No more one-chance policy

The Asper companies wrote to the CRA’s Fairness Committee, asking that the penalties and interest be waived. In September 2008, the CRA denied the companies’ request for relief from penalties and interest, claiming their situations “did not fall within the scenarios contemplated by the taxpayer-relief guidelines.”

While the CRA used to have a “one-chance policy”that applied when the taxpayer demonstrated a misunderstanding of the law and subsequently filed voluntarily, that policy is no longer in effect. And in the Asper companies’ case, even though this policy may have been in effect for the tax years in question, it was deemed only available to taxpayers who filed the forms “voluntarily.”

In July 2009, the companies once against asked the CRA to reconsider the penalties and interest charged, stating the penalties “were not fair and reasonable.”

The following month, the CRA’s Mr. McLean denied this second-level fairness request, writing: “While I can sympathize with your position, the Taxpayer Relief Provisions do not allow for cancellation of penalties and interest when a Taxpayer, or their representative, lacks knowledge or fails to meet filing deadlines.”

When the Federal Court is asked to review a decision of the CRA, the main issue is whether the CRA’s decision was “reasonable.” In this case, the Judge quoted a Supreme Court of Canada decision that commented on what reasonableness means:

“In judicial review, reasonableness is concerned mostly with the existence of justification, transparency and intelligibility within the decision-making process. But it is also concerned with whether the decision falls within a range of possible, acceptable outcomes which are defensible in respect of the facts and law.”

The CRA, defending its decision to assess penalties and interest, made the following points:

  • The Asper companies had made a conscious decision not to file the T1135 forms;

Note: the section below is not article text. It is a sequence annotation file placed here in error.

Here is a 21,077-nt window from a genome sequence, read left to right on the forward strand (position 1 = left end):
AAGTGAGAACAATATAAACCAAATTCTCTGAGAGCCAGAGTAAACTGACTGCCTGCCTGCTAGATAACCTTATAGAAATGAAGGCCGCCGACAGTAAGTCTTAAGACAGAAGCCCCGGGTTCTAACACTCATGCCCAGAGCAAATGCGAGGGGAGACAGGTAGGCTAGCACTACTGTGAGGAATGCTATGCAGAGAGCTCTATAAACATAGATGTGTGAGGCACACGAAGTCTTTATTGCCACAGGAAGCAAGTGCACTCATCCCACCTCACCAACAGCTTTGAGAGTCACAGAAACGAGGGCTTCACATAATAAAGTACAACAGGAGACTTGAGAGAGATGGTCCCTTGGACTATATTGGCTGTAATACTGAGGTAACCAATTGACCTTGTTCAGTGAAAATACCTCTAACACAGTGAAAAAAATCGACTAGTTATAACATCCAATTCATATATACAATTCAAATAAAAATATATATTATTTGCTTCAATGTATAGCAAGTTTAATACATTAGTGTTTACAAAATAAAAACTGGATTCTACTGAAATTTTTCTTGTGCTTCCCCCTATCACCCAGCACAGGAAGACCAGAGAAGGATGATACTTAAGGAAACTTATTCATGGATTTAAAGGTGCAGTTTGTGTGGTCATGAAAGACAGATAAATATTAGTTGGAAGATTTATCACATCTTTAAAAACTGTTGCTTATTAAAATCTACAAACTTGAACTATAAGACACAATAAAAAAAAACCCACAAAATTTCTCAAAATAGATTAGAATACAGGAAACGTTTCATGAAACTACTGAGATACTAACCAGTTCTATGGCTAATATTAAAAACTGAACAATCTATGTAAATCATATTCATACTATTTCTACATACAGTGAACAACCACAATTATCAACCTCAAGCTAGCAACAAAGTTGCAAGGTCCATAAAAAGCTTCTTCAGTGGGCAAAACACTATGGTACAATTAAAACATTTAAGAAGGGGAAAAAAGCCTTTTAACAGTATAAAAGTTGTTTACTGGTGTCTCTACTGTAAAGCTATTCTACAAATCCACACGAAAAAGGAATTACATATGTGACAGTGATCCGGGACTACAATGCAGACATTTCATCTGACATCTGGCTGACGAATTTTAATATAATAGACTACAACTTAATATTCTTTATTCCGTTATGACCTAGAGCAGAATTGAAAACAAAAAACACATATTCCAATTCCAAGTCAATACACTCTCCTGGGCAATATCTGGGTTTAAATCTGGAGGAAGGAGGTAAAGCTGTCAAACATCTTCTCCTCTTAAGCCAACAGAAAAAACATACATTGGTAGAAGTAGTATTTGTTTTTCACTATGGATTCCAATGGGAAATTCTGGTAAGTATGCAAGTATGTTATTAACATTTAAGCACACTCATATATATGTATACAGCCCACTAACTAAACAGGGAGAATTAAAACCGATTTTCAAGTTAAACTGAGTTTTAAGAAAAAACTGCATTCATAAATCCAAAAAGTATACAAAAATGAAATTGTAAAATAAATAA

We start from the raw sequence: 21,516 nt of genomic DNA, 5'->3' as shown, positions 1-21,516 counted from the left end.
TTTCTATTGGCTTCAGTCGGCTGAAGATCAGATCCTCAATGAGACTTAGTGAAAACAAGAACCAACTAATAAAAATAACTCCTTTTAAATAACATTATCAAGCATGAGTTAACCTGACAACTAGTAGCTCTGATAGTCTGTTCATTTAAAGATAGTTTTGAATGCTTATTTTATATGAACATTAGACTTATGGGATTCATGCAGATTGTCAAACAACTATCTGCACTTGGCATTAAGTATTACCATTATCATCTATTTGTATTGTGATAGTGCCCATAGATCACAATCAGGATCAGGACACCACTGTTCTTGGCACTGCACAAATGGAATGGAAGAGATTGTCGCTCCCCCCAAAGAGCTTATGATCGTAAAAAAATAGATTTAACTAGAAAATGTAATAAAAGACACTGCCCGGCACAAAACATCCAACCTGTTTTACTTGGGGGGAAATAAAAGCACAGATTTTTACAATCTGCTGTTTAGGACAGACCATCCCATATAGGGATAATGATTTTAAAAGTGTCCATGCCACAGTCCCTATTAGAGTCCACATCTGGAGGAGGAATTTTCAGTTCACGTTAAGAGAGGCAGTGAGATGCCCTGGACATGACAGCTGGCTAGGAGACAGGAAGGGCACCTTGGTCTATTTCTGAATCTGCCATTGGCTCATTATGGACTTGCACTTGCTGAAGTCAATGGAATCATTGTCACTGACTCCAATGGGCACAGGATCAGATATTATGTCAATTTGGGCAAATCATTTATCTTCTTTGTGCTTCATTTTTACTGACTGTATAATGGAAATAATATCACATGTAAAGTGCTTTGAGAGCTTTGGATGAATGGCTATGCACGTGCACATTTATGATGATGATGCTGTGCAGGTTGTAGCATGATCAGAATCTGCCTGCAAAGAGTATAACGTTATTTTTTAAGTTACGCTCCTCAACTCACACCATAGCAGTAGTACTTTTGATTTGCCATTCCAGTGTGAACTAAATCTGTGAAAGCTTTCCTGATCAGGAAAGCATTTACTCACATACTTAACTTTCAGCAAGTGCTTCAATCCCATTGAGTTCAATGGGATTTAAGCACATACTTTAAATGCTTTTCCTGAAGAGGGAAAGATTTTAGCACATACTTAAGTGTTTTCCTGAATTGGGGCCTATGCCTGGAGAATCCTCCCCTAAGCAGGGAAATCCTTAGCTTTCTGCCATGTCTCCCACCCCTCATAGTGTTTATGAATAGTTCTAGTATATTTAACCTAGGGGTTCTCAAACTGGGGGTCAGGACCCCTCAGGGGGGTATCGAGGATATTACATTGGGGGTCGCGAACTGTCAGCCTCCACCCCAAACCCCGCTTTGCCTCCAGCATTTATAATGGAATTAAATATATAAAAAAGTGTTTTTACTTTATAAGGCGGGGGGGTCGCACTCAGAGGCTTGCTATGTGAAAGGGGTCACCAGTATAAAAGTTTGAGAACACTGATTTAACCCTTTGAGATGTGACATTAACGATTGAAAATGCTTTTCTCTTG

• The companies used a professional accountant in the tax return preparation; and
  • The forms were only filed after the CRA notified the companies of their non-compliance.

No obligation to provide relief

The Judge agreed, concluding the CRA’s decision not to waive the penalties and interest “was within the range of possible outcomes defensible on the facts. Moreover, since (the Act) . . . does not obligate the Minister to provide relief, the decision was clearly defensible in respect of the law as well as the facts.”

Accordingly, the Judge dismissed the companies’ applications for judicial review, effectively upholding the penalties and interest charged.

These seven cases, along with similar decisions in Leclerc, Seabrook and Sandler, now bring the total to ten reported federal court cases in the past twelve months dealing with failed attempts by taxpayers to get relief from penalties and interest for late-filed T1135 forms.

With this in mind, I’d say it might just be high time this legislation was reformed to either formally introduce a one-chance policy or at least to carve out foreign securities held in Canadian brokerage accounts from the definition of “specified foreign property”required to be reported on Form T1135.

Jamie Golombek, CA, CPA, CFP, CLU, TEP is the Managing Director, Tax & Estate Planning with CIBC Financial Planning and Advice in Toronto.
Originally published on Advisor.ca
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